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Utilizing Innovative Technologies

The Thruway Authority advances new technologies to enhance the safety for its customers, including the development and implementation of recess triple drop striping, Unmanned Aerial Systems, Weigh-in-Motion sites and "Wrong Way" deterrent signs. 

Recess Triple Drop Striping

Image of Recess Triple Drop Striping

The Thruway Authority has obtained a patent pending on one of the safest pavement striping programs techniques available worldwide. The new pavement marking system, invented by an Authority engineer and known as "Recess Triple Drop," is more visible in all lighting and weather conditions, making the highway safer throughout the year. This technique also provides pavement striping which is much more durable than traditional methods.

Image of Recess Triple Drop Striping

Recess Triple Drop uses colored ceramic elements, mixed with various sized glass beads and applied onto a recessed epoxy base, providing high reflectivity. By installing the ceramic elements and glass beads into a one tenth inch deep groove, the stripe is protected from plow damage in the winter months. The glass beads supply superior night time reflectivity, more than twice as bright as standard highway striping. The ceramic element provides wet and fog reflectivity, sustaining the stripe's visibility during all types of weather conditions.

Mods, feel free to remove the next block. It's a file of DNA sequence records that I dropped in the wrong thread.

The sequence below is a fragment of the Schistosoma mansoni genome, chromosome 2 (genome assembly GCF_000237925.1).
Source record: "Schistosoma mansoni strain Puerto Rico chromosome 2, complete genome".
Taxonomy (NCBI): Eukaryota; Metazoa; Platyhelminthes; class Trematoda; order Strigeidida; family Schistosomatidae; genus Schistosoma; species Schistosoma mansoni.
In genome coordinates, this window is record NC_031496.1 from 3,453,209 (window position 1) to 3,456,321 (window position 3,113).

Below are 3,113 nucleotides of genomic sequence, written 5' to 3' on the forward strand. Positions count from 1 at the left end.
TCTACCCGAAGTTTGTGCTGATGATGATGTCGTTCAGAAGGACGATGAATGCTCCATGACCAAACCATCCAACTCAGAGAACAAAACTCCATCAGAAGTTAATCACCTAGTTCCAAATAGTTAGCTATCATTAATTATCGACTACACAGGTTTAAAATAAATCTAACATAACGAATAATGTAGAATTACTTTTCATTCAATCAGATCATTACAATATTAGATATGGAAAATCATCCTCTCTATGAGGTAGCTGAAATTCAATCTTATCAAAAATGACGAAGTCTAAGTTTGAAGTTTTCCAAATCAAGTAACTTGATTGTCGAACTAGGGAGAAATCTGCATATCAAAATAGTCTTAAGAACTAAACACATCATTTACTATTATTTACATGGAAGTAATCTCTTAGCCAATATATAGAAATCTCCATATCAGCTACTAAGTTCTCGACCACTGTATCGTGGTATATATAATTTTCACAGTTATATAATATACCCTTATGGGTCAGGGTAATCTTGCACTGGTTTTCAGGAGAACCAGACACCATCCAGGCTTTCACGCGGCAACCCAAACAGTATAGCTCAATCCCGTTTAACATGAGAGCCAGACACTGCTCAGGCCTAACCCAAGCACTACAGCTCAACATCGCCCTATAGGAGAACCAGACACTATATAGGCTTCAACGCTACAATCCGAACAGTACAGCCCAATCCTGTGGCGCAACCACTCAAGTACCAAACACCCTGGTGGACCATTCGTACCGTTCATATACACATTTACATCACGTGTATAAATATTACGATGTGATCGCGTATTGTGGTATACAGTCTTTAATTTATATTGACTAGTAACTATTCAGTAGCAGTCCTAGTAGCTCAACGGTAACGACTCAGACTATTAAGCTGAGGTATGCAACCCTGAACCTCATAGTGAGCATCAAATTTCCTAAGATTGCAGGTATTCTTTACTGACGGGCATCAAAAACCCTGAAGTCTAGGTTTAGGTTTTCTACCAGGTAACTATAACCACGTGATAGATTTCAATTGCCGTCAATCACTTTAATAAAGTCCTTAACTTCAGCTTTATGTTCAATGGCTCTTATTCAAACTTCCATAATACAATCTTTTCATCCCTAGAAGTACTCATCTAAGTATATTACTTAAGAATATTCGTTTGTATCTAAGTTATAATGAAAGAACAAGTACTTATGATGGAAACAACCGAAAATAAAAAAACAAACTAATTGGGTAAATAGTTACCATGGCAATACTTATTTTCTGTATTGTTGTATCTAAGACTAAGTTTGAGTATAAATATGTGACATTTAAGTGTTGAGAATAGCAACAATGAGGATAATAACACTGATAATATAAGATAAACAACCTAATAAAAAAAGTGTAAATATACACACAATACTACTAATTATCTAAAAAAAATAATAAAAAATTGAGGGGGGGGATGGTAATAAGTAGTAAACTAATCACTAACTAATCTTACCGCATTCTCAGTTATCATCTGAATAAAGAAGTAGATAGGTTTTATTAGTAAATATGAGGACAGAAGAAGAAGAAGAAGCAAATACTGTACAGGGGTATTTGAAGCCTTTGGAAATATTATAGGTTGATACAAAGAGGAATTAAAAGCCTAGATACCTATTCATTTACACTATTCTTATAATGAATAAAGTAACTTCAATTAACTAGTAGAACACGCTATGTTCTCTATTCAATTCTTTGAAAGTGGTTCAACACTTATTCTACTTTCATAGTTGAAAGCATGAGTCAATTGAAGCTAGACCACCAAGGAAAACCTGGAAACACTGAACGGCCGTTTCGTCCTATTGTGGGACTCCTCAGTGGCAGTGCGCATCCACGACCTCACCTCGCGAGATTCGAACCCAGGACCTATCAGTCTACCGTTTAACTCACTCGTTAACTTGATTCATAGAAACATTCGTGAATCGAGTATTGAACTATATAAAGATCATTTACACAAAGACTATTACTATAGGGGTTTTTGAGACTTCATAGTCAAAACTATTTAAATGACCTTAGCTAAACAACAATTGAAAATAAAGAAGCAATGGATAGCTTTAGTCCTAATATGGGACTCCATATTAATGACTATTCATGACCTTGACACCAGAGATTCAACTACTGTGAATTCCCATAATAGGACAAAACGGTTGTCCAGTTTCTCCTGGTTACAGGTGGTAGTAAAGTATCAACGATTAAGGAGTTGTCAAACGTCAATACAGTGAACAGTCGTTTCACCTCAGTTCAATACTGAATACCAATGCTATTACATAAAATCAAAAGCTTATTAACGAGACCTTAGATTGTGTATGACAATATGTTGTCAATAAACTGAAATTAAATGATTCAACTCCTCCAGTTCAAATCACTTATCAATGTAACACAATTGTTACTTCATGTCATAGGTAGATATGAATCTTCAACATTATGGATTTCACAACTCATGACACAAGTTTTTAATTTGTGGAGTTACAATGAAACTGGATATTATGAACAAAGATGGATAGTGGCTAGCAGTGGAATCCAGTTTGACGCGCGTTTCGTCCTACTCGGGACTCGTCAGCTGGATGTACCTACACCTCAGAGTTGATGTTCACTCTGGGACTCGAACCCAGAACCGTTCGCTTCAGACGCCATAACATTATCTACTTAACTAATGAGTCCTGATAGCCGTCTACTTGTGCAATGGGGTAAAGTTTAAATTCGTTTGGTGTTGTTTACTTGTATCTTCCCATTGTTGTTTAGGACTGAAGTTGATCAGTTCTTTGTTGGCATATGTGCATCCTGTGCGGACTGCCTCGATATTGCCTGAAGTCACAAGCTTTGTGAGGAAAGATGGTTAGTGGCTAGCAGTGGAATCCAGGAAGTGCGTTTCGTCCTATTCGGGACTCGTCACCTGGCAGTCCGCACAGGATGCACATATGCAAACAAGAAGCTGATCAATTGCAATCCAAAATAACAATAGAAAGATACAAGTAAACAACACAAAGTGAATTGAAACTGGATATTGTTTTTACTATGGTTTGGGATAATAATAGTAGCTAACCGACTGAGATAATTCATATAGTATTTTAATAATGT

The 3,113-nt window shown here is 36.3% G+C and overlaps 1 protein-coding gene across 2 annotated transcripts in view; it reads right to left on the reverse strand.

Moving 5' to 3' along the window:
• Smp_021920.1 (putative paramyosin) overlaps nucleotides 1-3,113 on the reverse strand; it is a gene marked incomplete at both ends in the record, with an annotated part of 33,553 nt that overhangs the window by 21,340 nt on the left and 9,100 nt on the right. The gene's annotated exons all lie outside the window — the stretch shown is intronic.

The Thruway is the first super highway in the country using this new technology and including this striping system in all highway striping, resurfacing and rehabilitation contracts. By the end of 2014, the Authority had installed this pavement system on more than half of the Thruway. 

View Syracuse's News Channel 9 Video about this process. (wmv, 22.4 MB)

Unmanned Aerial Systems (UAS) Drone program

Training Drone

Continuing technological advancements are substantively evolving the capabilities of Unmanned Aerial Systems (UAS) for infrastructure uses. The Thruway Authority has taken a leadership role within the transportation industry to implement these new UAS technologies for the purposes of improving the safety for its workforce and the traveling public, while also increasing workflow efficiency across a variety of use cases. From structural inspection of assets to monitoring construction projects or environmental conditions, the Thruway’s drone program is beginning to provide datasets that were considered unobtainable through traditional methods.

Outfitted with a variety of recently procured specialized aircraft, the Thruway’s UAS Program can document conditions through photos and video, collect survey datasets such as terrain data for 3D modeling and mapping, or create three dimensional ortho-mosaic imagery.  Each flight is conducted by professionally trained and FAA licensed Thruway staff members.